Depends on the professor. A few in my anthropology track failed for the semester students who did such things. Personally, I'd really want a student to come up with their own idea-- and i'd not accept anything from them which wasn't an original research idea. I think it's substantially harder to figure out the original object to research then it is to cull information, but again, just me.


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#9 JD Hartman

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Posted 03 October 2015 - 06:18 PM

+1 to what Adrian has said.

 

More respect would be gained from the professor if the OP went to him, stating that he had hit a mental roadblock, sought ideas from others and presented them as possible research questions for his approval.


Edited by JD Hartman, 03 October 2015 - 06:19 PM.

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#10 Jay Young

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Posted 09 October 2015 - 05:19 AM

I would like to weigh in on this, as a student of the past 30 years school systems.  After having to dig my way out, and teach myself what I know by reading actual books and studying the work of others; I now think I have some small understanding of what the issues regarding these students asking questions are:

 

It appears that after so many years of teachers "teaching to a test", that students think the proper way to acquire original information is to ask someone - as they have literally been handed all the information they need from school day one.  So how does one combat the dismissal of abstract thought?  First year university students seem also to not have any ability to function in social situations,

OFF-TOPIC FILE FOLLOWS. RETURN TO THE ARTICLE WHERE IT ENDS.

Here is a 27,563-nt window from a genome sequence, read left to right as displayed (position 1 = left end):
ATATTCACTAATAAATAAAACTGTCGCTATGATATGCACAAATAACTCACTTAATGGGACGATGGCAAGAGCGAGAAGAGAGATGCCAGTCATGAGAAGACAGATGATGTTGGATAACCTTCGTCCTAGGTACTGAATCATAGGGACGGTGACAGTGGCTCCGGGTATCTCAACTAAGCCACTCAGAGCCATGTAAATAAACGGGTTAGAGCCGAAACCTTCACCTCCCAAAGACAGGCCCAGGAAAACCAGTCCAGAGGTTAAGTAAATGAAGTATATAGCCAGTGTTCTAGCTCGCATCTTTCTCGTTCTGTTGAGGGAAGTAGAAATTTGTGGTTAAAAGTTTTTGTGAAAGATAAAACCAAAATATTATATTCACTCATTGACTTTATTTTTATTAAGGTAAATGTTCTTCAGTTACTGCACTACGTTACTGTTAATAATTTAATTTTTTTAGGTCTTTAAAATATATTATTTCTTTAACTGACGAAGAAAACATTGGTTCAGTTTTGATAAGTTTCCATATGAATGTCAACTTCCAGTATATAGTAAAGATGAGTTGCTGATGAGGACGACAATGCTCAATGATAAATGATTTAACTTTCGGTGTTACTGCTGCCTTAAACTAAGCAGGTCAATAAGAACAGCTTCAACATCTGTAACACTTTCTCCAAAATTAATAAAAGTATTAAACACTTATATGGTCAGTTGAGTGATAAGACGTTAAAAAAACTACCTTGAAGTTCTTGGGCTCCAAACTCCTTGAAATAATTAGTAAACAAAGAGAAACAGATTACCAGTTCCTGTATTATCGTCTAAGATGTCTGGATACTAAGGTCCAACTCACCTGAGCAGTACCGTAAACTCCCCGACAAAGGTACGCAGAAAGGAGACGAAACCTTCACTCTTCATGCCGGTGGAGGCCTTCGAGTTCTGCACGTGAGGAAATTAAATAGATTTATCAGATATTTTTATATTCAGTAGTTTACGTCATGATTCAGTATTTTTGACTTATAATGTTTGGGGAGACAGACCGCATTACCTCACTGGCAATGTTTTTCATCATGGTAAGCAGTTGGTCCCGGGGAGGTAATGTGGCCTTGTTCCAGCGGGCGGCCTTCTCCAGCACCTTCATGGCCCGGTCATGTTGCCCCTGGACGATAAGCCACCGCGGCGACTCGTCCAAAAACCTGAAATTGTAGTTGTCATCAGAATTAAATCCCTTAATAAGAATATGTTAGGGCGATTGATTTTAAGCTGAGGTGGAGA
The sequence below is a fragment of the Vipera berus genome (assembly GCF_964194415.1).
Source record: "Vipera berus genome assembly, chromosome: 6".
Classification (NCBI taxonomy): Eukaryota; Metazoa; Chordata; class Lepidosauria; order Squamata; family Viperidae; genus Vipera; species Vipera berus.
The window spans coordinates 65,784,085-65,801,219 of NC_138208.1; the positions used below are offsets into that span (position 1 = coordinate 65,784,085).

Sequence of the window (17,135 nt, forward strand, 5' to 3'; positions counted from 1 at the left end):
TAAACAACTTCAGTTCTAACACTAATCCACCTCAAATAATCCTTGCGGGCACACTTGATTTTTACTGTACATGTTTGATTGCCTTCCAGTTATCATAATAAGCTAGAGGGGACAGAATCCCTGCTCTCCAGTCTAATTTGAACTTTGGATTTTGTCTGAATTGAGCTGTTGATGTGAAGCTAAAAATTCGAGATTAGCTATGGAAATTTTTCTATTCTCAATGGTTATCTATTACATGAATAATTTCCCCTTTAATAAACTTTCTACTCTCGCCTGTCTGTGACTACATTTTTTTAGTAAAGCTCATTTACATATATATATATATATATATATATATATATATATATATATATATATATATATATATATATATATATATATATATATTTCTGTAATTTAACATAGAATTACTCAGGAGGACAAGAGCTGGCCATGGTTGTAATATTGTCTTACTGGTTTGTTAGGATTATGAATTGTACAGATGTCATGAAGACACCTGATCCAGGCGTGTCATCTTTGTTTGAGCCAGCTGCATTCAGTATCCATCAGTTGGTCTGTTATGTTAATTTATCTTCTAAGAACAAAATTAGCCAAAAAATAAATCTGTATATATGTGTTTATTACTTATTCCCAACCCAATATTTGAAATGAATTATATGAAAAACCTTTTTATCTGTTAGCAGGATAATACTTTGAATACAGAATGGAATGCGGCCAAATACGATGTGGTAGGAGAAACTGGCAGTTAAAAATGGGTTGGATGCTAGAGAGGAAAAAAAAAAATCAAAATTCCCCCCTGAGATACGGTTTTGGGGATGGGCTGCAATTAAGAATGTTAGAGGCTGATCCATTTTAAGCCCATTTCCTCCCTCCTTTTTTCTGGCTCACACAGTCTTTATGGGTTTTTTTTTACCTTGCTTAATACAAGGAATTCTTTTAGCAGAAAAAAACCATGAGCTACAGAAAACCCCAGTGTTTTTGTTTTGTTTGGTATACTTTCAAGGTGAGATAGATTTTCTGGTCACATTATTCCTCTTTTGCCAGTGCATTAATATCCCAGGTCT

much less the self driven academic world of the university classroom as they have never been taught this stuff. 

 

Of course, these are just my thoughts from observing middle and high school students from the last 15 years.  Did any of that make sense?  It's early, more coffee please.


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#11 Bill DiPietra

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Posted 09 October 2015 - 11:15 AM

Besides all that, where's the fun in having someone else pick the project that you are going to research? 

 

My graduate thesis came to me quite by accident but when I decided to pursue it as such, I owned it.  I became a master of the subject over four years of research and I take pride in it still.

 

With respect to all of the people who have offered ideas here, if you really want to learn, Junior, you will not use any of the ideas that have been given to you here.  Read, watch and be inspired by something that speaks to you.


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#12 Simon Wyss

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Posted 09 October 2015 - 11:50 AM

Who was Ava Gardner’s first boyfriend, to cover history.


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Technodolly